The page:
Without practitioners trained in abortion-related care present, those patients would have needed to undergo cesarian sections, a major abdominal surgery with longer recovery periods than uterine evacuation. 

After Texas passed the Heartbeat Act last year, Emily left Texas to go to a state where abortion access is not threatened.

“I’m the breadwinner in my family and I need to not end up in jail, need to not end up being sued for providing medical care,” she says. 

In states where abortions are banned, many patients who want the procedure will end up giving birth. In a paper in the New England Journal of Medicine published earlier this month about the immediate impact of Roe’s overturning, University of Michigan’s Dr. Harris cites recent unpublished estimates from economist Caitlin Myers and other researchers that 18% to 57% of women wanting to end a pregnancy in counties where travel distances for abortion care has increased will ultimately give birth.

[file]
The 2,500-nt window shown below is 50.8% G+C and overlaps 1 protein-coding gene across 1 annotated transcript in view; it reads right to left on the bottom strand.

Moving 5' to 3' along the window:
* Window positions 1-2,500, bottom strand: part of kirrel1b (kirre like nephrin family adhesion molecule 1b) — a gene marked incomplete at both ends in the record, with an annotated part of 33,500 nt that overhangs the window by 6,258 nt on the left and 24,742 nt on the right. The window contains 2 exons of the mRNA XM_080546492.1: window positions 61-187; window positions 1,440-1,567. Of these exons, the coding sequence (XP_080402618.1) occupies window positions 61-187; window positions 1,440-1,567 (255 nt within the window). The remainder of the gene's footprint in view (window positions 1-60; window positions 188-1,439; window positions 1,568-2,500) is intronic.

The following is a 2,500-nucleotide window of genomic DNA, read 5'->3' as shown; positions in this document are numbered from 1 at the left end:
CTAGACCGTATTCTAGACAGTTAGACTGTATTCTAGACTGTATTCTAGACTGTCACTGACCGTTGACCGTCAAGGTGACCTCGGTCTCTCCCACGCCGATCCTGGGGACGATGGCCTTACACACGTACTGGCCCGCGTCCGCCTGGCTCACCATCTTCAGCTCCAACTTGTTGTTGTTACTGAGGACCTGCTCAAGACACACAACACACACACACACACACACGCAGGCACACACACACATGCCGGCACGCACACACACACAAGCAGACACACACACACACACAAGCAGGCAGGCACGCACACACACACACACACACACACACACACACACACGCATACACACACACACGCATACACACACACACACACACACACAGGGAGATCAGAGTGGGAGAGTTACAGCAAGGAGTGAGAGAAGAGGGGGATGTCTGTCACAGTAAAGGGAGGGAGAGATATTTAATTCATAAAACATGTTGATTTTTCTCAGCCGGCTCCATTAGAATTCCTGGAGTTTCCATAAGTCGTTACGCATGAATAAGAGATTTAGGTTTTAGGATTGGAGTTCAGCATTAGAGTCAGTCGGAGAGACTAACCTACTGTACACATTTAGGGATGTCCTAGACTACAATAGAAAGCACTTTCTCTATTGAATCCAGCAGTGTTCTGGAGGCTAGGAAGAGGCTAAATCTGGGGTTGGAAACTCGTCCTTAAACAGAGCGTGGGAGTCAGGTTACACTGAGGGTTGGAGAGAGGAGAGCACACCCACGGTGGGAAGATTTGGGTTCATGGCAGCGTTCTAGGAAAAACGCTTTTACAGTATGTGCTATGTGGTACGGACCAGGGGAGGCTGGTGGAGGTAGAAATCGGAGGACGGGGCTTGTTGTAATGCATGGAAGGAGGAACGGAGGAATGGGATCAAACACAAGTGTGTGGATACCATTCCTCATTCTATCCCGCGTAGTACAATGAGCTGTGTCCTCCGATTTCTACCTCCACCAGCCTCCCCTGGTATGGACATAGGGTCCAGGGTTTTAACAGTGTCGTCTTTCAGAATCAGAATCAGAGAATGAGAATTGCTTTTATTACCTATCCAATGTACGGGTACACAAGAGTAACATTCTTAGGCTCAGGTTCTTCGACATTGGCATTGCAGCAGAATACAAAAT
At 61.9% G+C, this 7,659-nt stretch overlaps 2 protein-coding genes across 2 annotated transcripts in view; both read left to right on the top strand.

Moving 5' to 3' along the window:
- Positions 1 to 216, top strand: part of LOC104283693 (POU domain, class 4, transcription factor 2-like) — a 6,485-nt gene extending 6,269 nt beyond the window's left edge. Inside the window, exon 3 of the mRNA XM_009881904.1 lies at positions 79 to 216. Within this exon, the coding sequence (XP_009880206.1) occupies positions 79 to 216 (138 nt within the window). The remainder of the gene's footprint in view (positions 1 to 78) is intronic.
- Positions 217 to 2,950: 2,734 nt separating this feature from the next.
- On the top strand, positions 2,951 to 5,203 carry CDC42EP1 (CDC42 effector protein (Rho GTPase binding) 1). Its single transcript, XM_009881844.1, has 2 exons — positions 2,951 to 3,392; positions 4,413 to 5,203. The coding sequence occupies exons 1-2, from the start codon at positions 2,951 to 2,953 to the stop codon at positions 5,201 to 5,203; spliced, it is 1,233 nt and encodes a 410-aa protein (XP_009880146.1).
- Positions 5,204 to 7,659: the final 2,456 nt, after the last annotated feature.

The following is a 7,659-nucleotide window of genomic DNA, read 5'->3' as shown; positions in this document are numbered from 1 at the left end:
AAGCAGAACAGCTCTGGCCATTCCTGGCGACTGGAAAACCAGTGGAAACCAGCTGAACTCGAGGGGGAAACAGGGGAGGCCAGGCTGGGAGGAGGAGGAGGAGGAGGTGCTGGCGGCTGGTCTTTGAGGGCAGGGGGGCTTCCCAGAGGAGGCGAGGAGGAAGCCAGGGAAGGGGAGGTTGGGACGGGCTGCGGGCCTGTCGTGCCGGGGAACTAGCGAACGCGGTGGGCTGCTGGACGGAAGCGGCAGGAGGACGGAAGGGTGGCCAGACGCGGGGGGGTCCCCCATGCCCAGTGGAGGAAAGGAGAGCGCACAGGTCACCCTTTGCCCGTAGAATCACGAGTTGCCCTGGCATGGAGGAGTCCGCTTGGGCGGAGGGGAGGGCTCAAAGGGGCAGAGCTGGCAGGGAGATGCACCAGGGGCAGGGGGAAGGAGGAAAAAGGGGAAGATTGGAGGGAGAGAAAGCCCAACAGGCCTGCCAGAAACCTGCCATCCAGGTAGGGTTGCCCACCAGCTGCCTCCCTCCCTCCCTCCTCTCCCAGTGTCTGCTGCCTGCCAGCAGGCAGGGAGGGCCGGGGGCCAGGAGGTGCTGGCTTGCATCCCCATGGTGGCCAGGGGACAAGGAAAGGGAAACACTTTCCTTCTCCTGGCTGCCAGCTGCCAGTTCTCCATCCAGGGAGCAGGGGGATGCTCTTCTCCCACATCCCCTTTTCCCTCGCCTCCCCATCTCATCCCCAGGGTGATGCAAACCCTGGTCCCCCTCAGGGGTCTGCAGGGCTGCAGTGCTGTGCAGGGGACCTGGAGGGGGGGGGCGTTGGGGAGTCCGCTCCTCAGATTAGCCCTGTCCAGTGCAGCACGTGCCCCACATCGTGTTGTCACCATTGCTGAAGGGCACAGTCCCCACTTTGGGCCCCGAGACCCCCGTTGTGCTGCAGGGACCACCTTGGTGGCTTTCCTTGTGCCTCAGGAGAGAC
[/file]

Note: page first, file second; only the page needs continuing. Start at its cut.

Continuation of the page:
That short-term increase in births will have an immediate trickle-down effect through the ob/gyn workforce. 

“Requiring labor and delivery units to work over capacity will affect all birthing people, not just those who would have ended their pregnancy,” wrote Harris, adding that newborn care providers, neonatal ICUs, and pediatricians will all feel strain from an increase in births.

Adds Emily, the ob/gyn in Texas: “The residents within those states are ultimately going to suffer, and not only is there going to be a lack of abortion services within those states, there’s going to be a real lack of all reproductive health services. It’s going to be a bad time for patients in these restricted states.”